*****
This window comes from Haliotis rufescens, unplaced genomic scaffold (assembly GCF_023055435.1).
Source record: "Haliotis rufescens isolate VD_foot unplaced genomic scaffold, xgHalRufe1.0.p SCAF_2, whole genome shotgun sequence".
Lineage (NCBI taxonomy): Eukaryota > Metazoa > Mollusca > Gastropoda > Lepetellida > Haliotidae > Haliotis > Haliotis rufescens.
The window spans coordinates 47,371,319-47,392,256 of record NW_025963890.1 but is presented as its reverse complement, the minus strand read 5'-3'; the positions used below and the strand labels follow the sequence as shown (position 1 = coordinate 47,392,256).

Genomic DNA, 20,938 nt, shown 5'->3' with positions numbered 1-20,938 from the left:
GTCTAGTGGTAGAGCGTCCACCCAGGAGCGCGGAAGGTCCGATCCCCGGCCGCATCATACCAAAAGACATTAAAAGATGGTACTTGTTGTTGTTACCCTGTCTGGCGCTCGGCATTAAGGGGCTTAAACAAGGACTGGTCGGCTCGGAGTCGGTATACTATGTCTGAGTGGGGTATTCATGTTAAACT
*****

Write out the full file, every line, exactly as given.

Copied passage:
This window comes from Haliotis rufescens, unplaced genomic scaffold (assembly GCF_023055435.1).
Source record: "Haliotis rufescens isolate VD_foot unplaced genomic scaffold, xgHalRufe1.0.p SCAF_2, whole genome shotgun sequence".
Lineage (NCBI taxonomy): Eukaryota > Metazoa > Mollusca > Gastropoda > Lepetellida > Haliotidae > Haliotis > Haliotis rufescens.
The window spans coordinates 47,371,319-47,392,256 of record NW_025963890.1 but is presented as its reverse complement, the minus strand read 5'-3'; the positions used below and the strand labels follow the sequence as shown (position 1 = coordinate 47,392,256).

Genomic DNA, 20,938 nt, shown 5'->3' with positions numbered 1-20,938 from the left:
GTCTAGTGGTAGAGCGTCCACCCAGGAGCGCGGAAGGTCCGATCCCCGGCCGCATCATACCAAAAGACATTAAAAGATGGTACTTGTTGTTGTTACCCTGTCTGGCGCTCGGCATTAAGGGGCTTAAACAAGGACTGGTCGGCTCGGAGTCGGTATACTATGTCTGAGTGGGGTATTCATGTTAAACT